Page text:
Objective: Antiplatelets are recommended for secondary prevention in patients with cryptogenic stroke; however, some patients may present with a cardioembolic source that has not been detected, which may modify the treatment. Because high pro-brain natriuretic peptide (BNP) levels are associated with cardioembolic stroke, our objective was to determine whether pro-BNP levels in the acute phase of stroke predict the development of atrial fibrillation (AF) in patients with cryptogenic stroke.
Methods: A prospective study including patients with cryptogenic stroke was conducted. Demographic data, medical history, and stroke characteristics were assessed at admission. A blood sample was obtained within the first 24 hours from stroke onset to determine pro-BNP levels. Patients were followed by a neurologist at 3 and 6 months and later by a primary care physician for 2 years to evaluate the development of AF.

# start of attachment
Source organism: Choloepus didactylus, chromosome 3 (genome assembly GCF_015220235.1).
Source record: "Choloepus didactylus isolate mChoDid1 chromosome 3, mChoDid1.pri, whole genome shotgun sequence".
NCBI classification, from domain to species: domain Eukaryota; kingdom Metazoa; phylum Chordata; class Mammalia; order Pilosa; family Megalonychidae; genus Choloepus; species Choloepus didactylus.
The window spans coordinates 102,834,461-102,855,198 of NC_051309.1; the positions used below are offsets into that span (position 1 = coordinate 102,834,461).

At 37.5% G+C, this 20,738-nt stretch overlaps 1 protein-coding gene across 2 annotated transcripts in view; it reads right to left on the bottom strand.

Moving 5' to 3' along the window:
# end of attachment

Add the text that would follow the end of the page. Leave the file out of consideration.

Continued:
Results: One thousand fifty patients with ischemic stroke were evaluated. Three hundred seventy-two patients (35%) had cryptogenic stroke. One hundred eight patients were excluded from the study, so 264 patients were valid for the analysis. AF was detected in 15 patients (5.6%) during the follow-up. Patients who developed AF were older, had hypertension more frequently, and showed higher levels of pro-BNP. In the logistic regression model, we found that pro-BNP ≥360 pg/mL was the only variable independently associated with the risk of developing AF (odds ratio 5.70, 95% confidence interval 1.11-29.29, p = 0.037).
Conclusions: Pro-BNP ≥360 pg/mL increases by 5-fold the possibility of detecting AF during follow-up in patients with cryptogenic stroke.